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Thomas P. Connelly, D.D.S. Headshot

Mouth Health: Good vs Bad Cosmetic Dentistry

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We know that all dentists are not created equally; we have seen the bad veneer makeovers glowing in the dark (chicklet teeth), and the dental crown smiles with black lines showing thru the gums. Did you know that a big part of these dental nightmares is determined by the ceramist that your dentist chooses to work with? Dentists can use small "boutique" style ceramists that create each tooth like a sculpture - or they can opt for a veneer from a national chain type laboratory that spits veneers out of a machine for sometimes 90 percent less cost!

In 2002 I founded Oral Design Boston, a ceramics laboratory, on Newbury street in Boston, MA with world-renowned ceramist Yasu Kawabe from Japan. From importing rare porcelain vacuumed furnaces from Germany and Hawaii, to testing microscopes and elaborate porcelain combinations -- I was involved extensively in developing the technical and laboratory portion of high end porcelain veneer fabrication. Understanding and managing every step in the process is vital to ensure superb porcelain aesthetics when dealing with high-level cosmetic dentistry. Some of the most published Cosmetic Dentists do not understand the technical aspect of veneer fabrication and proper material specifications. Critical information is frequently skipped or omitted in the dental veneering process, simply because dentists have been able to "get by" without truly understanding each and every step. This is just one of the many aspects of cosmetic dentistry that people need to investigate when choosing their cosmetic dentist -- who is their dentist's ceramist, and how involved is your dentist going to be in the laboratory process."

Truly beautiful veneers are interpreted as beautiful teeth. These veneers are stealth to everyone's eyes and subconscious. The optical properties of the porcelain are the key. When I write "optical properties" what I am saying is -- the way human eyes perceive light reflecting and passing through the veneers.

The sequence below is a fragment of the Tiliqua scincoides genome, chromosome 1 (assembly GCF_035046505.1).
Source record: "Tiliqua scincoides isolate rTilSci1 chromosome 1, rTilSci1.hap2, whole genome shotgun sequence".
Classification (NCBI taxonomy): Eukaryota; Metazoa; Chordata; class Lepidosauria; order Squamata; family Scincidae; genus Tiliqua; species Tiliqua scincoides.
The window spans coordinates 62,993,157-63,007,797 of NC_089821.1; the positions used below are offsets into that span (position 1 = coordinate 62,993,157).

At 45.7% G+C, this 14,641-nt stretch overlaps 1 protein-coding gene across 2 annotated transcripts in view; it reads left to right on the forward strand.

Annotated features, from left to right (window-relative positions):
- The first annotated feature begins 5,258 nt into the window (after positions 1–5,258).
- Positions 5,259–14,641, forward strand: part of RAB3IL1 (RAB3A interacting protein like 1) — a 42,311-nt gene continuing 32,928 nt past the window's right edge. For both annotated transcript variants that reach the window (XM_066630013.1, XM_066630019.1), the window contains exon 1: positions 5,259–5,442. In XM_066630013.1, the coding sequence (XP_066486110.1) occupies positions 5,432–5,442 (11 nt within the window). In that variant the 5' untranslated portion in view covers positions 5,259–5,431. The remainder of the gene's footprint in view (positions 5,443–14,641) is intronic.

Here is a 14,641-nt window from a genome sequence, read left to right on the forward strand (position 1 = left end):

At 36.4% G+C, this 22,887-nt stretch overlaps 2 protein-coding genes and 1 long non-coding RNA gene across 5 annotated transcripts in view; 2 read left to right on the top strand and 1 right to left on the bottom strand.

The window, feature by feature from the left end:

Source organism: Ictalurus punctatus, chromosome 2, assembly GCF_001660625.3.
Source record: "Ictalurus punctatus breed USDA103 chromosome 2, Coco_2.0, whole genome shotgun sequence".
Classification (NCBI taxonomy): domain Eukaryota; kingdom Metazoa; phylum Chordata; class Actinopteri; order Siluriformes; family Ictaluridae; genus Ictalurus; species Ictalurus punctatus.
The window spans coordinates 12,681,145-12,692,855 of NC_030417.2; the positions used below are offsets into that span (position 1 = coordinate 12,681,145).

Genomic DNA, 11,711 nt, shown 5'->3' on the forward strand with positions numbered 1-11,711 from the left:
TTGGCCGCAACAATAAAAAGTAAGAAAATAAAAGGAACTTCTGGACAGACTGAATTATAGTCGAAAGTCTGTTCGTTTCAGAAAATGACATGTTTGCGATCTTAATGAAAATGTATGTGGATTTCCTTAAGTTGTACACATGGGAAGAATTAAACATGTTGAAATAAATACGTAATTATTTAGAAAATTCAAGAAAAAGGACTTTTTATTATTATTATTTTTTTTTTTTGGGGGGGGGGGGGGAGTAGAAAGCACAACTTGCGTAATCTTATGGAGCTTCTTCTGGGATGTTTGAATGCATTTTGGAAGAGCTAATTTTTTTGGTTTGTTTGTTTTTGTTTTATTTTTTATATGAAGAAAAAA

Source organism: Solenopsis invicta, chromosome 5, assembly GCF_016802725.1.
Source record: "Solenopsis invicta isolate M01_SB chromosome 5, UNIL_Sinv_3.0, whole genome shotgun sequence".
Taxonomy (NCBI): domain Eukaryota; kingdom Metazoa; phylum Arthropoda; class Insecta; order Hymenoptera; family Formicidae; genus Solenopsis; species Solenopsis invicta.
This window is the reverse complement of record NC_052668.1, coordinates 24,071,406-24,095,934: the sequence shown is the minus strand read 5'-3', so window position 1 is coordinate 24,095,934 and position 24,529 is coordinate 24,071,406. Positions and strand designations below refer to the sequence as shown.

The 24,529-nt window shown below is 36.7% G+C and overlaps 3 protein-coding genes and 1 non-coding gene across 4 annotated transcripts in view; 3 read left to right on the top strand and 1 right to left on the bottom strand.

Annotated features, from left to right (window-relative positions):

Here are facts I must elaborate and simplify before I continue:

-white is actually the absence of color

-something that is white is reflecting light back at the person looking at it

-conversely, black is absorbing all light and reflecting none

-all colors in between white and black absorb, and reflect light in different amounts, giving that object a "color."

-a ceramic toilet, a piece of Chicklet gum. a white piece of paper, and a white sock all reflect, scatter, and absorb light completely differently -- yet they are all white

So when we are creating porcelain veneers, we want to use a porcelain that reflects light, in the same manner and degree as human enamel reflects light. We also want the structure of the material (the lattice work, framing, building blocks) of the veneer to be assembled similarly to human enamel. Otherwise, even thought a material may be white, as we see above; it doesn't necessarily mean it will look like a tooth.

Dentists have choices when they decide which technician will make your porcelain veneers. Dentists can choose veneers milled by a machine from a block of engineered solid glass Lucite. Or your dentist can choose veneers made by hand, layer after layer, by a trained artists out of feldspathic porcelain. There are many laboratories, material and technicians. It is very important for you to understand this process so you can be a part of the decision making when your dentist sends your work to be fabricated.

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